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Norway raises the stakes in the Arctic

The sea north of Svalbard contains secrets the scientists now are about to reveal. FOTO: Ole Magnus Rapp

Norway raises the stakes in the Arctic

The seas around and north of Svalbard contains many secrets scientists now hope they can answer.



Eight Norwegian institutions, including The University Centre in Svalbard, have initiated a six-year research project that will cost more than 800 million kroner. It will be one of the largest Norwegian research investments ever and expectations are high.

Nanson's heritage

"Unfortunately, we know very little about the various marine organisms, their distribution, roles and changes through the seasons. Especially with what happens during the winter there are huge knowledge gaps," said Marit Reigstad, a professor of Arctic ecology at The University of Tromsø – The Arctic University of Norway Norwegian (UiT) and head of the project, named "Arven Etter Nansen" ("The Nanson Heritage").

Reigstad said knowledge of biology, geology and physics are essential when the future management of the vast northern areas is determined. As the ice retreats, large areas of the ocean are opening up where the petroleum, fisheries, shipping and tourism industries are expected to be active.

"We need the understanding of the systems in order to preserve the northern marine ecosystems currently experiencing major changes in climate," Reigstad said. "The goal is to be present in some frontier areas for six years to learn about variations throughout and between years."


The project is scheduled to start in 2018. The new icebreaking research ship Kronprins Haakon will play a key role, along with existing research vessels.

Researchers at UNIS will participate in several different research groups. UNIS will also be responsible for ensuring all data is collected, coordinated and available to all relevant parties.


"That we are eight different institutions that will work together will be beneficial by giving us efficiency and offering new knowledge," Reigstad said. "We will also draw from the data that already exists. UNIS Professor Jørgen Berge and his research about life during the dark season will factor into that."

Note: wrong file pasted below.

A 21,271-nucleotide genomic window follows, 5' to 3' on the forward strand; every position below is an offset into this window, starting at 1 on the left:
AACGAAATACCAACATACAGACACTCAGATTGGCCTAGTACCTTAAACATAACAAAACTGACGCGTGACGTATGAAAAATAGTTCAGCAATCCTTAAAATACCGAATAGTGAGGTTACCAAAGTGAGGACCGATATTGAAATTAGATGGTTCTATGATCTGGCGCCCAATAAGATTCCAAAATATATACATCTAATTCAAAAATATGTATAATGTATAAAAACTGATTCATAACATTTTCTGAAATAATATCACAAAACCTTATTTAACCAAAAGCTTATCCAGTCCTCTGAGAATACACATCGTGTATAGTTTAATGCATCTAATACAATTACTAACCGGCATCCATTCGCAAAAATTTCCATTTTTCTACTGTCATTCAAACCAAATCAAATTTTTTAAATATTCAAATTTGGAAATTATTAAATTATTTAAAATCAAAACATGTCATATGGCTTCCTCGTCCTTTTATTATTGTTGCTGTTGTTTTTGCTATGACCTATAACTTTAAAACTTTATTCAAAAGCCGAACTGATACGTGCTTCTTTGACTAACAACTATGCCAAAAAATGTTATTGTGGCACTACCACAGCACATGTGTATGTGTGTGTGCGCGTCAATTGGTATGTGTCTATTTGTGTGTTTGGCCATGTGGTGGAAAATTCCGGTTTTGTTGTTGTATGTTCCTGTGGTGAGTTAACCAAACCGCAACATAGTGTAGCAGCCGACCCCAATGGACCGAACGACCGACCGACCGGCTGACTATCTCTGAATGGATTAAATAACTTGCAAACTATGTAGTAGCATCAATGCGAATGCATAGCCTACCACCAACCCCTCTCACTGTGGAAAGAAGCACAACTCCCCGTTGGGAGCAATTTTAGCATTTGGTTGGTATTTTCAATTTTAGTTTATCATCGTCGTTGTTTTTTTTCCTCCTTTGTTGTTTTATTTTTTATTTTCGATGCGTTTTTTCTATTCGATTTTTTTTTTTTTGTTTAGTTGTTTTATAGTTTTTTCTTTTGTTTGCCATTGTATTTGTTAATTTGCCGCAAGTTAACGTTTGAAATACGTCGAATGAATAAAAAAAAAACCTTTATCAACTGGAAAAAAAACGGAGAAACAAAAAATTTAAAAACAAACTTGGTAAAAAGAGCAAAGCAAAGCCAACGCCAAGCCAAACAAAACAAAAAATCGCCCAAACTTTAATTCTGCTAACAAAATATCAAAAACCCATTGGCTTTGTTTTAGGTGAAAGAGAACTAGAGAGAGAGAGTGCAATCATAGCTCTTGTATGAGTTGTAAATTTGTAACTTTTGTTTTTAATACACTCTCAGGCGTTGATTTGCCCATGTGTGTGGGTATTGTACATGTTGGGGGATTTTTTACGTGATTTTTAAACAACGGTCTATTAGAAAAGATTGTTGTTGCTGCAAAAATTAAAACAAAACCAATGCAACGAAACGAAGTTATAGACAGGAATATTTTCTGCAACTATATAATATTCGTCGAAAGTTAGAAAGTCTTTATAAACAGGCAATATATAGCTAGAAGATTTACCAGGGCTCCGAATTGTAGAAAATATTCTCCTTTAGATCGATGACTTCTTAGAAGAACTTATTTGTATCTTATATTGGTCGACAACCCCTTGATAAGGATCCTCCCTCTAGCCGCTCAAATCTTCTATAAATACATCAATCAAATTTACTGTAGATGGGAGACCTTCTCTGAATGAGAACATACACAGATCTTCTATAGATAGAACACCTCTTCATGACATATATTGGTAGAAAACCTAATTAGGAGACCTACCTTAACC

Berge and his colleagues have spent recent winters following the marine life north of Svalbard. They found plenty of life, and that vital functions are taking place in a place researchers previously thought was a hibernating Arctic desert.

In addition, professor Yngve Kristoffersen and his one-year research expedition in a hovercraft in the North Pole area will be important for knowledge acquisition. He mapped the geology of the area, and filmed rare fish species and other marine life in deep waters at 89 degrees latitude north.

New generation

The "Arven Etter Nansen" project will also offer a bit of an unexpected opportunity: 50 to 60 experienced Norwegian polar researchers are about to retire and there will be a generational change as a result.

"Those who during the 1980s took part in a similar survey of the southern Barents Sea are now heading into retirement," Reigstad said. "Our new project will recruit a younger generation of candidates, which will connect old knowledge with new methods, and we expect a lot that will be new and exciting."

In addition to UiT and UNIS, participants including the University of Bergen, the Norwegian Meteorological Institute, Norwegian Polar Institute, Norwegian University of Science and Technology, the Institute of Marine Research, and the University of Oslo.


The institutions involved will be responsible for 50 percent of the financing. About 400 million kroner is now in place. Relevant ministries in Norway's government and The Research Council of Norway are expected to provide the remaining funds. Reigstad and her steering committee are expecting specifics in the government's next budget.

The research council is expected to announce funding this year for a major long-term coordinated effort that includes elements of the "Nansen" project.

30 million

"To bring together relevant research as a national team is a bet we like," said Christina Abildgaard, department director of the research council. "Norway is a maritime nation, and such a project is in line with the theme of our programs."

She said the council may provide an allocation of about 30 million kroner over six years to quality-assured projects. The council also plans to work to expand the budget framework and hope to receive support for that.


Se bildet større

The research vessel "Helmer Hanssen" is taking part in the extensive survey of the areas around and North of Svalbard. FOTO: Ole Magnus Rapp

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